PSA: A Shocking Number Of Schools Have Lead In Their Water

by Wendy Wisner
Originally Published: 
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Toward the end of last school year, my son got a letter home from his school saying that the water fountains were being shut off because high levels of lead had been found in the water at his school. But not to worry, I was assured, the problem would be solved ASAP, and no one at the school was in danger.

To be honest, I was taken aback for a second, but the end of last school year was so full and stressful, I just filed it away as one of those things I would think about later.

Well, it turns out I actually should have been quite concerned because this sort of thing is a problem not just in my son’s school district, but across the nation.

And the fact is, even if school districts end up testing and “fixing” their problems, according to the Environmental Protection Agency (EPA), there are no federal regulations for how these repairs are made, and no law saying that any school has to test their water in the first place, on an ongoing basis, or at all.

This should shock you. This is not okay.

The Washington Post reports that ever since the water crisis in Flint, Michigan (which is still an ongoing crisis and should not be ignored), there has been a huge uptick of schools across the U.S. feeling the pressure to get their water tested for lead. And the results have not been good. Frankly, they are terrifying.

“Unfortunately you find schools that are failing, and some are failing miserably,” Robert Barrett, chief operating officer for Aqua Pro-Tech Laboratories, an environmental testing laboratory, tells the Washington Post. “Before Flint, we’d get a call maybe once a month from a school. Now, it’s daily,” he said.

In New York City Public Schools, where my son is a student, it was found last year that 83% of the school buildings had at least one outlet with high levels of lead.


And if that shocked you, check out what happened in Oregon just last year. During the 2016–17 school year, it was reported that 99% of Oregon Public Schools had lead in their water.

Yep, you read that right, and no it is not a joke. Not at all.

But there’s more. School districts is San Diego have had to shut down their water fountains because of lead, and schools across California are experiencing a crisis in their water systems, with many of their schools (and students) testing high for lead. Similar crises have been reported in New Jersey, Illinois, and Pennsylvania.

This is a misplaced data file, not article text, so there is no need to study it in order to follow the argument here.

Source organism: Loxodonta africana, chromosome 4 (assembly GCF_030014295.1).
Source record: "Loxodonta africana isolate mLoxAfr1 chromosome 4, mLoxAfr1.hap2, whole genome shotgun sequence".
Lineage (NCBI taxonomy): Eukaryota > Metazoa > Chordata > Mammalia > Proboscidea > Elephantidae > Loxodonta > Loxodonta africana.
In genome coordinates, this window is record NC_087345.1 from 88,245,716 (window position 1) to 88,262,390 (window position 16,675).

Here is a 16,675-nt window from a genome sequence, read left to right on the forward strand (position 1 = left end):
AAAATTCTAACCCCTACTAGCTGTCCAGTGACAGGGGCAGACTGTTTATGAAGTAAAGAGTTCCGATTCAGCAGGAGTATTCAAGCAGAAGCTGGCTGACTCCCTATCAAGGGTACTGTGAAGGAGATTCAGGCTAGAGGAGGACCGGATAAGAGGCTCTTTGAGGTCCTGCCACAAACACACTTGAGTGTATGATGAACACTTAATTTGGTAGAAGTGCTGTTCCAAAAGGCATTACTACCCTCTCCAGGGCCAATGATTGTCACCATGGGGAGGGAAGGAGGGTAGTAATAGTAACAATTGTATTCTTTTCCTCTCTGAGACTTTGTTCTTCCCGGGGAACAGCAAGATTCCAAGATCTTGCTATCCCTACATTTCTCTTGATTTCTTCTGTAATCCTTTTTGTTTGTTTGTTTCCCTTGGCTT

And let’s be very clear: There is no amount of lead that is acceptable for a child (or anyone, for that matter) to be exposed to. As the Washington Post explains it, even small amounts of lead can have devastating effects on our kids:

“[L]ead can cause serious and irreversible damage to the developing brains and nervous systems of young children. The result can be lasting behavioral, cognitive and physical problems. In short, it can alter the trajectory of a child’s life.”

This is serious business, folks, and every last one of us should take note and be duly concerned.

Besides the fact that schools are under no legal obligation to get their water tested, and have no protocol in place for how to deal with a problem once it’s detected, the Washington Post explains that most school buildings are so old, and most school districts are so underfunded, that these problems are nearly impossible to solve.

Yanna Lambrinidou, a Virginia Tech engineering professor and expert on lead contamination in water, tells the Washington Post that most school districts only test their water because of outside pressure, often from concerned parents. “The pressure usually comes from the outside,” says Lambrinidou. “When schools sample, it’s more often than not because they have been squeezed into a corner.”

And even when a school tests the water and declares it safe, Lambrinidou says this is not foolproof in the least. As the Washington Post describes it, “[L]ead can appear sporadically in a water system as particles break off or leach into the water at unpredictable times — something researchers call the ‘Russian roulette’ phenomenon. That situation can be exacerbated in schools, where water can sit stagnant in pipes over weekends and holidays.”

Talk about nightmare scenarios.

So what can be done about this glaring and frightening problem?

Besides demanding that your school district test its water — and not just once, but periodically — just continue to make your voice heard. Make sure your school district knows how unacceptable it is for children to be drinking water with any amount of lead it in, and that should lead be found in the system, alternatives should be offered to students. Baltimore schools, for example, have been providing their students with bottled water until they can be certain that their water is lead-free.

Perhaps most importantly, we need to urge our government officials to make the testing, regulation, and remediation of our children’s school drinking water a federal mandate, with funding poured into programs that will guarantee clean water for our children.

Children go to school to learn, be nurtured, and feel safe. No parent should have to be worried about their child ingesting poisonous amounts of lead during the school day, or ever. Let’s fix this.

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